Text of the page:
Yeah it seems like the price is a little high, though the details are a little thin as to the mileage and spec. One would think they would select a base model and not one with a lot of extras.

      I agree that a used one isn’t a bad idea to get a better idea of how it ages.

  • avatar

    Locals need to keep an eye out for this one to see if all they do with it is use it for “community relations.”

  • avatar

    I realize this is right up there with using asset forfeiture to create a Porsche police car in my super-corrupt home town, but it does raise the issue of whether or not the tire bill would make up for the fuel savings. Tesla tires cost two to three times as much as the best consumer tires in common police car sizes, and they last half as long. That’s based on tirerack information. The hick hamlet of hate the I came from buys its cop car tires from the same place that I bought tires from for my customers last year. Every now and then I would look up price and availability for a size tire that is shared with a police car. There would always be sets of Firestone Firehawk GT Pursuit tires in stock for the local PD, priced at $400 a piece in sizes where the best Michelins were under $200 a tire. What would a 21 inch Tesla pursuit tire cost? More than a year’s worth of fuel? It must be nice to ‘earn’ your money by taking from productive members of society at gunpoint. It certainly removes any concerns about value.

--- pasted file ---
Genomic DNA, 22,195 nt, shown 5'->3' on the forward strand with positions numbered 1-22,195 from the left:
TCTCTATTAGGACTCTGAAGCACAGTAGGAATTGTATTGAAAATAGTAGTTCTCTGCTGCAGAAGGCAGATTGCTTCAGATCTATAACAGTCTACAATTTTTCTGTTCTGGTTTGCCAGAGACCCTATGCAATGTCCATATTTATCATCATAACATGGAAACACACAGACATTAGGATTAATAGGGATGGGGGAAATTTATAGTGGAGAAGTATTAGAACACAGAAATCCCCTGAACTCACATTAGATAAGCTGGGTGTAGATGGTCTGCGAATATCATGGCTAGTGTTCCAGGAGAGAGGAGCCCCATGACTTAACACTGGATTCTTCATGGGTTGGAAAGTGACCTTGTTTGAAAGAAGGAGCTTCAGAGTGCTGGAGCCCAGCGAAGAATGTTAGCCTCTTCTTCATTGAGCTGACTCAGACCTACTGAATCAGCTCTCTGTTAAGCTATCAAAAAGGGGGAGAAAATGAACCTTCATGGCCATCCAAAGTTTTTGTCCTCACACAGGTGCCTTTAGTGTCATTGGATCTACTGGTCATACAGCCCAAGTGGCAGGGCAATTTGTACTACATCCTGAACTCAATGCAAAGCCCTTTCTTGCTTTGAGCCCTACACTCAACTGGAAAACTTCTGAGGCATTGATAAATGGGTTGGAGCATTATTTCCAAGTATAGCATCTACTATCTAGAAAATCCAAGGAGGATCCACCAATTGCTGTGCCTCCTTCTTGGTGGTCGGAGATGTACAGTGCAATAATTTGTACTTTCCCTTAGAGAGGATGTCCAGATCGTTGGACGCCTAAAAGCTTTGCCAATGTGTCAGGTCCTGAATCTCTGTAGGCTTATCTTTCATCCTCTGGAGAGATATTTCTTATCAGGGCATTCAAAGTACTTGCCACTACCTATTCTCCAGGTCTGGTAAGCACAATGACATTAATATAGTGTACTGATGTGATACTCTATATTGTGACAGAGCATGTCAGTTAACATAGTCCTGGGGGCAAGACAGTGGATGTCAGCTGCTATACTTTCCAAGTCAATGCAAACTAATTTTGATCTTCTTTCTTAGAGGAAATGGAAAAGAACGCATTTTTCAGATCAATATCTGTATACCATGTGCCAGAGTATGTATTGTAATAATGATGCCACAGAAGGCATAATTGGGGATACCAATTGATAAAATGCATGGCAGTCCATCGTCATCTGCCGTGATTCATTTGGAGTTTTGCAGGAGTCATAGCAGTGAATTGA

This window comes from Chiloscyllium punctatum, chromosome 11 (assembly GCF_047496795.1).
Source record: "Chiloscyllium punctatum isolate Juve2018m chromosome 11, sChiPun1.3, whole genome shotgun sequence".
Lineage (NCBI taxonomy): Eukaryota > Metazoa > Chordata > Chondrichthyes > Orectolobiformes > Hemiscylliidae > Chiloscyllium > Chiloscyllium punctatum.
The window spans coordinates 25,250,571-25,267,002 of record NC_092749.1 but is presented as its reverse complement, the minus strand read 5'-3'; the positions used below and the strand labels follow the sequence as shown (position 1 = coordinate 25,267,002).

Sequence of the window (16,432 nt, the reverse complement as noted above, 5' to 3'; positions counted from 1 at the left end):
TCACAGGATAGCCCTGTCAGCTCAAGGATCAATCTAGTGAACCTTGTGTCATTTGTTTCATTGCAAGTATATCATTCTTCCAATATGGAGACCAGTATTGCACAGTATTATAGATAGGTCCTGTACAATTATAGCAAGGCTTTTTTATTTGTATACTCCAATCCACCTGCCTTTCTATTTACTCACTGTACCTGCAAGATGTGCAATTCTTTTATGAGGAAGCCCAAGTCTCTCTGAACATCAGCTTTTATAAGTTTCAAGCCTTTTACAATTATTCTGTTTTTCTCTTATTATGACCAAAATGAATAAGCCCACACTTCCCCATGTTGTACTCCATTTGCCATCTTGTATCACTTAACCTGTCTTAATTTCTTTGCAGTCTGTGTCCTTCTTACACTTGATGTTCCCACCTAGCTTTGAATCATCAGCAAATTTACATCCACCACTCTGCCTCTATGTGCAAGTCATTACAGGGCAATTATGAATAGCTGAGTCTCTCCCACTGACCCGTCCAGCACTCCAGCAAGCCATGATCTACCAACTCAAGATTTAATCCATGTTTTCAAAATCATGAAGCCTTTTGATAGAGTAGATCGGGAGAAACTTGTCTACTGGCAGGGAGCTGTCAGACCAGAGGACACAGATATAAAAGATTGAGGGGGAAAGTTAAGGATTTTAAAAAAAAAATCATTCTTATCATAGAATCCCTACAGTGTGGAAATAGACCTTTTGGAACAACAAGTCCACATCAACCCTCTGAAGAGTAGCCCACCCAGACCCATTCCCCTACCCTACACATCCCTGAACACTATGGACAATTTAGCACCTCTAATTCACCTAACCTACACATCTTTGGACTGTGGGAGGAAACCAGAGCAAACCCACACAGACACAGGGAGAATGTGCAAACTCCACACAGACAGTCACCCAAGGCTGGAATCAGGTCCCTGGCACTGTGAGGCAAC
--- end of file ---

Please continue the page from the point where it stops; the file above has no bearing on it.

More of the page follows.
• 0 avatar

      I just looked at Discount Tire for tires for a base Model S (245/35-R21), and they run from the Chinese-made Nankang AS-1 ($125 each) to the Pirelli P Zero ($484 each) for regular tires, or for winter, the Nokian Hakkapeliitta 8 ($307 each), up to the Pirelli Winter Sottozero 3 ($541 each).

      • 0 avatar

        The cop cars here use specific tires, and they cost double what the best consumer tires cost. Tesla used to offer a 19 inch size for the Model S, which makes more sense for patrol use than a low profile 21 inch tire, but would still be many hundreds a piece by the time Firestone gins up a limited production Pursuit special tire application.

    • 0 avatar